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The Evolution of Casino Cuisine

The Early Years

The first gambling halls of Nevada's modern commercial casino era were typically rough affairs. Bingo halls, card clubs, and slot parlors proliferated in downtown Reno and Las Vegas. But in the 1940s, a new creation--the casino resort--brought a measure of elegance to the state's gambling.

Located south of Las Vegas city limits on a stretch of roadway the would become the Las Vegas Strip, the first casino resorts featured gambling, entertainment, dining, and all the amenities of a tourist vacation.

The first restaurants, though, were not overly luxurious. Most casinos had a "gourmet" dinner theater, where the dinner usually took second place to the theater. Coffee shop were a popular informal option. And the El Rancho Vegas, the Strip's first resort, pioneered a Vegas tradition, the "chuck wagon," which would evolve into the all-you-can-eat buffet.

Similar to legal and illegal casinos and gambling halls throughout the Western world, early Strip resorts used food and beverage as a loss leader. Enticing patrons with cheap steaks and free-flowing liquor was seen as the best way to encourage them to gamble. With this in mind, quantity was usually emphasized over quality.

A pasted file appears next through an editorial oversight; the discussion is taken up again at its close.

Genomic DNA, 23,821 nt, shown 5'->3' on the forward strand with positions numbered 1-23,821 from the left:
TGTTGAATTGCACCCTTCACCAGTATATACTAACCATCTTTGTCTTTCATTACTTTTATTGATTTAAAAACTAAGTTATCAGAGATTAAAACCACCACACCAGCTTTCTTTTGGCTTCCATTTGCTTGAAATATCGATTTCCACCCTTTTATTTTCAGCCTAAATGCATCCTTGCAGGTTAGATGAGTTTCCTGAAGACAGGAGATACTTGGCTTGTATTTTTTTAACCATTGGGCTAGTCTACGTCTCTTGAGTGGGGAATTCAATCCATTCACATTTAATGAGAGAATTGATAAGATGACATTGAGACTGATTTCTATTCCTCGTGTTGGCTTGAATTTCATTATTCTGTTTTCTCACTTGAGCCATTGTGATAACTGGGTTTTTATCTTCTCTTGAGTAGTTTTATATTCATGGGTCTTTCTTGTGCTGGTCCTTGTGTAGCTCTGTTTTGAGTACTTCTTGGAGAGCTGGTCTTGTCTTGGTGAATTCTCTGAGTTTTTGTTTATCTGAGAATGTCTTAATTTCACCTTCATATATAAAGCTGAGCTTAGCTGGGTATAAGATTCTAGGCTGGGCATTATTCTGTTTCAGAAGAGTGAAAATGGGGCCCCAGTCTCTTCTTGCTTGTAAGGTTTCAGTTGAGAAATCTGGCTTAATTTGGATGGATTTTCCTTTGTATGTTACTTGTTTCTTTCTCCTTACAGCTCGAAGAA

Though they were rarely fancy, these culinary trailblazers satisfied their guests' palates, and started many Vegas traditions.

El Rancho

The first Strip casino resort, the El Rancho Vegas, opened in 1941. Its casual western theme carried over into its dining establishments. This is the menu for the Round-Up Room, the El Rancho Vegas's--and the Las Vegas Strip's--first dinner theater.

At first look, it's the prices that stand out most. A $5 filet mignon isn't in the cards in Las Vegas, or anywhere else, today. But the items on the menu are just as telling. Steaks and sandwiches were the main fare--this was basic American cuisine.

More images: Menu Interior


El Rancho Vegas Promotional and Public Relations File